Parental attendance facilitates accelerated growth. The parent/child partnership is active, not passive. Each partnership develops into a mini-ensemble, where co-learning, co-practicing and co-discovering can be enjoyed in class and at home.
How is Yamaha Different from Other Pre-School or Elementary School-Aged Programs?
Most music programs share a common goal to introduce children to the joy of music making. YMES and the Yamaha Music School of Boston is unique because:
Teachers Our faculty has a genuine commitment to teaching beginning musicians and are certified by Yamaha through extensive training and rigourous exams
Fun and Rewarding Children can have fun and achieve a high level of music proficiency
Play Performance opportunities are available in a wide variety of settings, from casual Saturday afternoon performance clubs and semester recitals to annual All-School Concerts and national or international concerts.
Materials include books, CD’s, DVD’s and other materials that combine decades of experience with the most recent research in music education.
We are part of a vibrant international network of Yamaha education centers in over 40 countries. More than 6 million students over 50 years have learned to play using the Yamaha method.
How is Yamaha Different from the Suzuki Method?
The Yamaha curriculum and the Suzuki Method both began in post World War II Japan. They share some core concepts, such as teaching music like a language (introducing music in a manner similar to native language acquisition, or ‘mother tongue approach’), timely education (training at a young age) and a belief that all children can learn.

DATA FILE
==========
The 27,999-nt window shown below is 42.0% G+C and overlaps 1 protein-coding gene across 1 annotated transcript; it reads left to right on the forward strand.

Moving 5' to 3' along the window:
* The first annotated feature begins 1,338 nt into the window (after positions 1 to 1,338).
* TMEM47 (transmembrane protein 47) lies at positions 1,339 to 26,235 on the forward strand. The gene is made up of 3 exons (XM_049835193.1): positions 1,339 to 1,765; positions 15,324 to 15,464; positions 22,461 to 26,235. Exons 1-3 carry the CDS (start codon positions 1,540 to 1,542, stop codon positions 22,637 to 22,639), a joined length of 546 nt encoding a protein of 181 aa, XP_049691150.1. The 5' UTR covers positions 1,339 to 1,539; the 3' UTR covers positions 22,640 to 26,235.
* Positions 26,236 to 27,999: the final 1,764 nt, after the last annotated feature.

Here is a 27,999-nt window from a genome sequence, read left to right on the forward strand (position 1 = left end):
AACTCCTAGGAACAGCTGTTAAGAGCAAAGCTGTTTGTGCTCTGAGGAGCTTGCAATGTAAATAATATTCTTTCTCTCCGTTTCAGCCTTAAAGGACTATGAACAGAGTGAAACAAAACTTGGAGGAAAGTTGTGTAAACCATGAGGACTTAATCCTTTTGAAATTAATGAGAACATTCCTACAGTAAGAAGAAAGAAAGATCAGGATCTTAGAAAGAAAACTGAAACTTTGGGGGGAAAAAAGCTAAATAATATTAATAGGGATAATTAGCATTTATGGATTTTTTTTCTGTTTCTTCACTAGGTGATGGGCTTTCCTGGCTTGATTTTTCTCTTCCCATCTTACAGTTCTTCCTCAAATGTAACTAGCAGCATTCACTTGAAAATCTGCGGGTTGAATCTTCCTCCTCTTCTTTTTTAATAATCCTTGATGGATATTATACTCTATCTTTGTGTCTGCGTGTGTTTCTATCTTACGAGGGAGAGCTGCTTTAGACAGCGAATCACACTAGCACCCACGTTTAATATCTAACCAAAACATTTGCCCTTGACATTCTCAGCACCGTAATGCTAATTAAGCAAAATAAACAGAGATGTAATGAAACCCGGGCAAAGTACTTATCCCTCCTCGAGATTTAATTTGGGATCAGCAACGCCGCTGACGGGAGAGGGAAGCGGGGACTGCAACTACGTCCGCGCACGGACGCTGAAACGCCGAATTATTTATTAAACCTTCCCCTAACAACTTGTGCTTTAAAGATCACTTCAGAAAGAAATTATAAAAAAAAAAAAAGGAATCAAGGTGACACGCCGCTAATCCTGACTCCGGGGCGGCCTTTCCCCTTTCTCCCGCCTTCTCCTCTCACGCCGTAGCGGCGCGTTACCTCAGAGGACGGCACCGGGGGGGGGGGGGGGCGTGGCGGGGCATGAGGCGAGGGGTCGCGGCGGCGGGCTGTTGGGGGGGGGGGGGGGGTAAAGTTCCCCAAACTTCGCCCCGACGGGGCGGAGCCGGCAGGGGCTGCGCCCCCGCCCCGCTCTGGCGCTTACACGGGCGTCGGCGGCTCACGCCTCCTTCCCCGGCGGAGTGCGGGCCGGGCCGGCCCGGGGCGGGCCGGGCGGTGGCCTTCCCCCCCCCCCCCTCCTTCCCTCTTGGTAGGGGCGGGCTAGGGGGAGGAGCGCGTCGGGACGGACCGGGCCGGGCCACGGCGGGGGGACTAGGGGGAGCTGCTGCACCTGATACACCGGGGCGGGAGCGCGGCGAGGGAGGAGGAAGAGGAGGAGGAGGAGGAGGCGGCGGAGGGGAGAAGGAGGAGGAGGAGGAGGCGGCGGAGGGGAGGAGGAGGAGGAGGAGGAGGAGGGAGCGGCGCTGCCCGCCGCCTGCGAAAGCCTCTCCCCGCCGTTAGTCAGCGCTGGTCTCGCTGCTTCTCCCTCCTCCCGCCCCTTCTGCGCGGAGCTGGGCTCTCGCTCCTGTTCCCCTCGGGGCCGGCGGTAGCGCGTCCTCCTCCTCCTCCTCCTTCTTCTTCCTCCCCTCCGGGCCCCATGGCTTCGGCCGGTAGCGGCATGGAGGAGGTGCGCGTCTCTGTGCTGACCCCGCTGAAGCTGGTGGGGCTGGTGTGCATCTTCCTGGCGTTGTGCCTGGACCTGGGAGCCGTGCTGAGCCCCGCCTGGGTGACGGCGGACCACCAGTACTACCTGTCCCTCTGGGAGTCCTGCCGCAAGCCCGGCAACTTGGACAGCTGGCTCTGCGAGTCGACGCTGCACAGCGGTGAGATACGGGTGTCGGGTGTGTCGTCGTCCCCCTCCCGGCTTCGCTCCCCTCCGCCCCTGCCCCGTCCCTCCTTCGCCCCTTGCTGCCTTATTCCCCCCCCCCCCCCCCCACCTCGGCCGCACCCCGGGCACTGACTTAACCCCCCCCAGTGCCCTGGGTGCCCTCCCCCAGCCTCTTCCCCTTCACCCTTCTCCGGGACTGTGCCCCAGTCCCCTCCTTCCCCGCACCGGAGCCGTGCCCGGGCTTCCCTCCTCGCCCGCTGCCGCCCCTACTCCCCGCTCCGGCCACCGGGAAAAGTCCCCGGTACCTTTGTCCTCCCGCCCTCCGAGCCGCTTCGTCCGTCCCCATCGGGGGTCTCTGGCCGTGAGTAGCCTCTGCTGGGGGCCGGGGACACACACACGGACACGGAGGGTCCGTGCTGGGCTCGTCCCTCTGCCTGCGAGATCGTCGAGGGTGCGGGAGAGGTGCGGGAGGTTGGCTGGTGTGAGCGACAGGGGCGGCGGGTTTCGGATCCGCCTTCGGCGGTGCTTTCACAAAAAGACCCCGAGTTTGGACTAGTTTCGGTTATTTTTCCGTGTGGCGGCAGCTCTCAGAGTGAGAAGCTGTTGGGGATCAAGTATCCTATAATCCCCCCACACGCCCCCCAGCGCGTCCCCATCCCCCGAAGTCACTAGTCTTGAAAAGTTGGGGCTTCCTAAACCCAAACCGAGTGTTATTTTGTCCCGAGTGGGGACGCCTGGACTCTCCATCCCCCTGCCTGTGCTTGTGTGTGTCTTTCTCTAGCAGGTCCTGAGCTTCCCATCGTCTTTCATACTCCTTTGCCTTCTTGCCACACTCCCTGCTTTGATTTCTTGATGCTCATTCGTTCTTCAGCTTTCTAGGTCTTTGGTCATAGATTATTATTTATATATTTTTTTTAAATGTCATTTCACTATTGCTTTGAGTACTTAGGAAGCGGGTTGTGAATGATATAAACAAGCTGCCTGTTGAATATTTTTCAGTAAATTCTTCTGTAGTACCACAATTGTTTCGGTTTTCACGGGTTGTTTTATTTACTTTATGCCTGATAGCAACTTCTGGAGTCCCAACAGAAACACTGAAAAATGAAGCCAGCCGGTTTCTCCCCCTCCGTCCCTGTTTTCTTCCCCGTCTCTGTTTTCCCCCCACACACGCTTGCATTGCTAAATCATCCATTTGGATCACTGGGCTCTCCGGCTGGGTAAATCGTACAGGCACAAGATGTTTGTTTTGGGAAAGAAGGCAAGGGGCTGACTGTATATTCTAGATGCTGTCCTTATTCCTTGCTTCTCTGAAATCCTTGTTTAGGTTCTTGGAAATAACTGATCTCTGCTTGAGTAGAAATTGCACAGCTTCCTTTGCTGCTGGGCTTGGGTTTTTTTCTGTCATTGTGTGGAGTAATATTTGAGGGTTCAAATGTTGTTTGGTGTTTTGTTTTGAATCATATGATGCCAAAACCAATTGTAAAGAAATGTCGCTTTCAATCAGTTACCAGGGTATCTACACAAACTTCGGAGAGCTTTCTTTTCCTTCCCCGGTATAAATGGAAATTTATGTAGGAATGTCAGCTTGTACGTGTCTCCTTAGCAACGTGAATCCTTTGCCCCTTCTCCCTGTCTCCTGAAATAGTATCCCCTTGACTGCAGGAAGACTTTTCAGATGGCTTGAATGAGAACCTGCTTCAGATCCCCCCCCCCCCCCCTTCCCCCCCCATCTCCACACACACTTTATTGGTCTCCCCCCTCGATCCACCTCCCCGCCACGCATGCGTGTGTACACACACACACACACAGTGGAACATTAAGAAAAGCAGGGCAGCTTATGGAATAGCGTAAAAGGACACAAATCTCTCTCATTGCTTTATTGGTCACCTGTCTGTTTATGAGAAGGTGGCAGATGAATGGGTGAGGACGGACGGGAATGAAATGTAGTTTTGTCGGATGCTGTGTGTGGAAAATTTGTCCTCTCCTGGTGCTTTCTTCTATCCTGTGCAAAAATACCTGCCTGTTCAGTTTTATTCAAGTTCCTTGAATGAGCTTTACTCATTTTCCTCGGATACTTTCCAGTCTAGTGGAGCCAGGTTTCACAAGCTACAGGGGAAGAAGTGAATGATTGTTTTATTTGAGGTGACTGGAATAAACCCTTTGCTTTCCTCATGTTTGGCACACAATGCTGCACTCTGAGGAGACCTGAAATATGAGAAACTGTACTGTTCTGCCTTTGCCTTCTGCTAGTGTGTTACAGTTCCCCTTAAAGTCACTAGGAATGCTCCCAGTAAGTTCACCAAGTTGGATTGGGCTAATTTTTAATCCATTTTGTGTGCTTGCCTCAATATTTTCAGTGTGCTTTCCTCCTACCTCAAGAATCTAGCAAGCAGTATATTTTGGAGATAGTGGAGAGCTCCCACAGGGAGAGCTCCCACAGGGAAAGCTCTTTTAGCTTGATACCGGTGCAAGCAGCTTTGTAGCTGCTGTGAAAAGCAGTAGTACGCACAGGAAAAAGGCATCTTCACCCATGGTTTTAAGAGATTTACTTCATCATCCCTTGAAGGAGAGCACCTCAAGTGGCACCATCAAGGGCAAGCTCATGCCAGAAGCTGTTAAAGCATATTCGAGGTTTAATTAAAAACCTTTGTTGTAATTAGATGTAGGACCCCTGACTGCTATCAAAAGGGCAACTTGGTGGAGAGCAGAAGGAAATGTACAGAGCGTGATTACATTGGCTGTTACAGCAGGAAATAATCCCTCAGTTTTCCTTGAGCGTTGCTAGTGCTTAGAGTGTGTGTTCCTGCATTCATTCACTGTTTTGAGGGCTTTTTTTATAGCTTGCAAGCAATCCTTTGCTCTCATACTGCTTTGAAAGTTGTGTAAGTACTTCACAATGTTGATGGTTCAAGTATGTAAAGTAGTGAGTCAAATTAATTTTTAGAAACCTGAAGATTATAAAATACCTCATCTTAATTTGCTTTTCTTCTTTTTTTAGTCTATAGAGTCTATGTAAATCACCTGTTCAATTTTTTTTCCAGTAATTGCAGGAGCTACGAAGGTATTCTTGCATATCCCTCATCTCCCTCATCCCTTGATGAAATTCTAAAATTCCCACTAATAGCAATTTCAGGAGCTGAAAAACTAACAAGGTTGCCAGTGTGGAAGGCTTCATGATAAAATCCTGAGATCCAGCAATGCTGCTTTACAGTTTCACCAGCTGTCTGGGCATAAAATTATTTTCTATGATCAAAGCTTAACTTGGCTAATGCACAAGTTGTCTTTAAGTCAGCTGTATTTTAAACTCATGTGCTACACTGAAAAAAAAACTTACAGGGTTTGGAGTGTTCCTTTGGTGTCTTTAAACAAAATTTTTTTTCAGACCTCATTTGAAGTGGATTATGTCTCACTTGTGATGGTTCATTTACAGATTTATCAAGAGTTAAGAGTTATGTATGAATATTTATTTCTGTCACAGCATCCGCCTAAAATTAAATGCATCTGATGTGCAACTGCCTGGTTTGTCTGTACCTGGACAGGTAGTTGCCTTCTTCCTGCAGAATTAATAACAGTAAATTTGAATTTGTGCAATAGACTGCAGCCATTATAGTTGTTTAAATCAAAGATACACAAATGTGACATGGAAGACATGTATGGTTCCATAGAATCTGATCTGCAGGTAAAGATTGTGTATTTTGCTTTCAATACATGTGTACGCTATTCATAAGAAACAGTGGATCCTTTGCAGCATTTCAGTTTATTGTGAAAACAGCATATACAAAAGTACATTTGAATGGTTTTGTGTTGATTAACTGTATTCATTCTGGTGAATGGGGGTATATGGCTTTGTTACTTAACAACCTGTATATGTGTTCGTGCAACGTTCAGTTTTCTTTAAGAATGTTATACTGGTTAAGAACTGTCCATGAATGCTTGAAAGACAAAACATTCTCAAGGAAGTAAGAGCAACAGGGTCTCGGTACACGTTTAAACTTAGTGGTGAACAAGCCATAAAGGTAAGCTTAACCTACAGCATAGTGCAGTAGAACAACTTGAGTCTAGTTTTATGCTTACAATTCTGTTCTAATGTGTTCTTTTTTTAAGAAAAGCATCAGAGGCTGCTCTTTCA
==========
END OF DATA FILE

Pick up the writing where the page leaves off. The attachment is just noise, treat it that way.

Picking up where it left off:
Some general differences include:
Group or Private Lesson Yamaha: emphasis on an immersion into the musical community through group classes, ensembles, parents, teachers, friends and concerts.
Suzuki: while the musical community is valued, the emphasis is on the individual lesson. Early Emphasis on Comprehensive Musicianship or Instrument Technique
Yamaha: systematic and comprehensive training model includes singing, ear training, movement and music appreciation. In the beginning, the keyboard is a tool to confirm a broad range of musical abilities. While private lessons are an important part of the curriculum, they are added later when the student is more physically and mentally mature.
Suzuki: students acquire fundamental musical skills. However, there is an early emphasis is on specific instrument technique (violin, etc); during the lessons, time and effort is spent on holding the instrument, bowing, and producing a sound.
Curriculum Materials and Assessment
Yamaha: broad range of materials: method books and workbooks, CD’s and DVD’s in a variety of musical styles; integrated use of repertoire and tools to develop the child’s musicianship. After two years, children may take the Yamaha Fundamental Skills Survey (FSS). As they advance through the curriculum, students may take the Yamaha Grade Exam.
Suzuki: in general, students learn musical concepts and instrument technique with a reliance on listening to and playing a single piece, rather than multiple pieces and styles.